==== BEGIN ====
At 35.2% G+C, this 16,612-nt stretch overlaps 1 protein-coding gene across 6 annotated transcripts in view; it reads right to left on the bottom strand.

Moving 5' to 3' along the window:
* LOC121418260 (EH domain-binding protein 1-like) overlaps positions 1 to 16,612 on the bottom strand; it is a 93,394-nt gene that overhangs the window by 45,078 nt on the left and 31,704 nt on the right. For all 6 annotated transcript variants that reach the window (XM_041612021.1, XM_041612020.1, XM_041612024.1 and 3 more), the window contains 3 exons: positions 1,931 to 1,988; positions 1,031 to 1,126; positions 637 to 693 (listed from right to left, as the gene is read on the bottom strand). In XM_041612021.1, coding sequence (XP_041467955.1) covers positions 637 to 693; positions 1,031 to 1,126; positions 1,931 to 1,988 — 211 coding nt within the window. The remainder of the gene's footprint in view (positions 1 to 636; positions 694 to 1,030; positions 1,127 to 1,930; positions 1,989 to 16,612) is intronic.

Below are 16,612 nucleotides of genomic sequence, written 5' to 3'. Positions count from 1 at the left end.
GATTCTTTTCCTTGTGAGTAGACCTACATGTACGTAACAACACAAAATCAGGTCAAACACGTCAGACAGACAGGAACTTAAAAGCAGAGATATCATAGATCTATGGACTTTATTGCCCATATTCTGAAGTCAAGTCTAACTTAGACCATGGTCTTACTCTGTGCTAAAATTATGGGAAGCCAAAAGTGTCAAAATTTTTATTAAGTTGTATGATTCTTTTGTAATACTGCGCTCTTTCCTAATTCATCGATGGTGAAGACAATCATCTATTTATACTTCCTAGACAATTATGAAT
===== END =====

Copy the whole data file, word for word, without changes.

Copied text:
At 35.2% G+C, this 16,612-nt stretch overlaps 1 protein-coding gene across 6 annotated transcripts in view; it reads right to left on the bottom strand.

Moving 5' to 3' along the window:
* LOC121418260 (EH domain-binding protein 1-like) overlaps positions 1 to 16,612 on the bottom strand; it is a 93,394-nt gene that overhangs the window by 45,078 nt on the left and 31,704 nt on the right. For all 6 annotated transcript variants that reach the window (XM_041612021.1, XM_041612020.1, XM_041612024.1 and 3 more), the window contains 3 exons: positions 1,931 to 1,988; positions 1,031 to 1,126; positions 637 to 693 (listed from right to left, as the gene is read on the bottom strand). In XM_041612021.1, coding sequence (XP_041467955.1) covers positions 637 to 693; positions 1,031 to 1,126; positions 1,931 to 1,988 — 211 coding nt within the window. The remainder of the gene's footprint in view (positions 1 to 636; positions 694 to 1,030; positions 1,127 to 1,930; positions 1,989 to 16,612) is intronic.

Below are 16,612 nucleotides of genomic sequence, written 5' to 3'. Positions count from 1 at the left end.
GATTCTTTTCCTTGTGAGTAGACCTACATGTACGTAACAACACAAAATCAGGTCAAACACGTCAGACAGACAGGAACTTAAAAGCAGAGATATCATAGATCTATGGACTTTATTGCCCATATTCTGAAGTCAAGTCTAACTTAGACCATGGTCTTACTCTGTGCTAAAATTATGGGAAGCCAAAAGTGTCAAAATTTTTATTAAGTTGTATGATTCTTTTGTAATACTGCGCTCTTTCCTAATTCATCGATGGTGAAGACAATCATCTATTTATACTTCCTAGACAATTATGAAT